It's on through Saturday night. Try to get a seat by the aisle and dance! That's what the show needs, more people dancing in the aisles. Then it will be just right. And also, boo with gusto at the Criminologist, and continue booing until he stops talking. He likes it, really.
question: have you seen this at the movies?
mompoet - you shall receive it - in abundance
Tuesday, October 28, 2008
This will be our first Halloween with no kids at home. Alex will be at work, and Fi has a party to attend at her friend's house. Andy and I will still enjoy Halloween in the neighbourhood. Last night, the decorations went up, all except for a few which we bring out on the big night (screaming bats, dancing Frankenstein and our new roaring tombstone). I'll make a big pot of coffee and a batch of brownies and sit out in the carport with treats for the moms and dads. We get so many children it's easier just to sit outside and wait for them to stop by. Andy will help light fireworks again, like he has done for the neighbourhood display for the past 10 years or more. But it will be different as just us - an older mom and dad, remembering the days when our children were the trick-or-treaters. Luckily there are a few other older moms and dads in the neighbourhood, so we'll visit with them in their carports and marvel at the parade that goes up and down our street.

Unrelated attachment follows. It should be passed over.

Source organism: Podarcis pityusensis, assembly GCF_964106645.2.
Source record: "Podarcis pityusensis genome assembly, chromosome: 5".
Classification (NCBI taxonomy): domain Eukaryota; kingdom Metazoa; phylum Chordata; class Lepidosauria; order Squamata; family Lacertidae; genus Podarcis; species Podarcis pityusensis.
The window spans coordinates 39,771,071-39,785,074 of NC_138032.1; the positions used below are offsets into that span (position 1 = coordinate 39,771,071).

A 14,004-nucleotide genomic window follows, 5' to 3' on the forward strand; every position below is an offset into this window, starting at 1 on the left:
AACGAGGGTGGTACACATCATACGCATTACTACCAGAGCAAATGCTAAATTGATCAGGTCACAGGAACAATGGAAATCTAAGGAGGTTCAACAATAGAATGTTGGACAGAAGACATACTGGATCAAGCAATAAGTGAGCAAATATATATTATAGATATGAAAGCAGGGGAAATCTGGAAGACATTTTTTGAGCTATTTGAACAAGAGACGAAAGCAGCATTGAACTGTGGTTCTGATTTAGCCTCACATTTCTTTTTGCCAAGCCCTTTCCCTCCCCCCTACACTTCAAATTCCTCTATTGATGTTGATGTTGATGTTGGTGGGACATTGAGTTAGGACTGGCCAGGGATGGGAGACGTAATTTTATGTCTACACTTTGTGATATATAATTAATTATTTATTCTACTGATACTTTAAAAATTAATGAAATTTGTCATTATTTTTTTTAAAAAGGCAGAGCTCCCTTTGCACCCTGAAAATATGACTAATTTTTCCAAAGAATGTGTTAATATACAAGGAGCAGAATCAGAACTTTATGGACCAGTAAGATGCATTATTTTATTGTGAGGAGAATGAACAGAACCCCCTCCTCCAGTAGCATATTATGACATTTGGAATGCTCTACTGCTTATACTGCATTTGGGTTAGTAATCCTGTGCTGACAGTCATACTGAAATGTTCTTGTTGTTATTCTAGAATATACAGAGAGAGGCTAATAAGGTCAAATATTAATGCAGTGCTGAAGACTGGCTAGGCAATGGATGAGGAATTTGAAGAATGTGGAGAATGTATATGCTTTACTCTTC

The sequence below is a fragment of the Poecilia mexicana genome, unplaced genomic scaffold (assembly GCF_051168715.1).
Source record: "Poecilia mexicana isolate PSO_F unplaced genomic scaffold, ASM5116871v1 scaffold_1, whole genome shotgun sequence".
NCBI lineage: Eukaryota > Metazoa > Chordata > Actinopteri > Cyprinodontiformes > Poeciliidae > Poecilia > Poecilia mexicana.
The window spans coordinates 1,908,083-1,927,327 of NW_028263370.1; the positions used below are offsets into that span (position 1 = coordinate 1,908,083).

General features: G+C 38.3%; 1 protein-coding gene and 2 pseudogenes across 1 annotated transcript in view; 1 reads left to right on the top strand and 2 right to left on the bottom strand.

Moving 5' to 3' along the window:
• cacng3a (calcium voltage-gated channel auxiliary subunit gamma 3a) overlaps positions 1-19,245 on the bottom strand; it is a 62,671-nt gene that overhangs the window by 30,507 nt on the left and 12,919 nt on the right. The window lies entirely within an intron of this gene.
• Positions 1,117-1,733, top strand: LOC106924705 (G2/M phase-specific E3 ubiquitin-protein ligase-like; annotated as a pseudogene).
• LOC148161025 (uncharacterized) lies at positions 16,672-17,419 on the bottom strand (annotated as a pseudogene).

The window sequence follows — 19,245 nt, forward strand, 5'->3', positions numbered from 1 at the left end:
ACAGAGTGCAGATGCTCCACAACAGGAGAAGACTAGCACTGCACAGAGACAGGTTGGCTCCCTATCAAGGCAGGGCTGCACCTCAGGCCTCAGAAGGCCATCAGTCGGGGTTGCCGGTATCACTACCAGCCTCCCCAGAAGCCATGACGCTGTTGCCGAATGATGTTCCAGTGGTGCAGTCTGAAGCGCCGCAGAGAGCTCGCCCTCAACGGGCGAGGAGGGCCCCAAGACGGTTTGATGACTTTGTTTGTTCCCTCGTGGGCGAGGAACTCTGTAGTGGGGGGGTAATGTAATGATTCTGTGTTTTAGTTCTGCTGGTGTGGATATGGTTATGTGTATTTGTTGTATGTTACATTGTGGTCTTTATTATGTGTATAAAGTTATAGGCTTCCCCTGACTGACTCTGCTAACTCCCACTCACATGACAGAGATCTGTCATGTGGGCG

question: do you have trick-or-treaters at your house?
mompoet - I like Halloween
Monday, October 27, 2008
Sunday, October 26, 2008
CPR changes a bit every time you take it. Recently a switch has been made to simplify it for lay people (not nurses, lifeguards or ambulance attendants) so that the rescuer doesn't waste any time worrying about the finer points of the protocol, but instead gets to the job at hand, operating as effectively as possible. One change is that for any age of victim, the chest compressions are now 30 compressions to 2 ventilations (breaths). As for compressions per minute, there's a new trick to get that right.
For my job, the certificate is good for two years. It's a bit of a nuisance to recert, but I am always relieved to do it and shake the cobwebs off. I have not yet needed to perform CPR on a real person, and my first aid encounters have been relatively minor and straightforward. So between training sessions, the first aid and CPR knowledge I have is not generally practised. I count myself fortunate for that. But now, I am refreshed and ready.
question: do you know CPR?
mompoet - staying alive
BONUS - This is a video that the first aid instructor recommended to us - real video of a person who has drowned and is revived by lifeguards using CPR and a portable defibrillator.
Friday, October 24, 2008
Your result for What Your Taste in Art Says About You Test...
Balanced, Secure, and Realistic.
Impressionism is a movement in French painting, sometimes called optical realism because of its almost scientific interest in the actual visual experience and effect of light and movement on appearance of objects. Impressionist paintings are balanced, use colored shadows, use pure color, broken brushstrokes, thick paint, and scenes from everyday life or nature.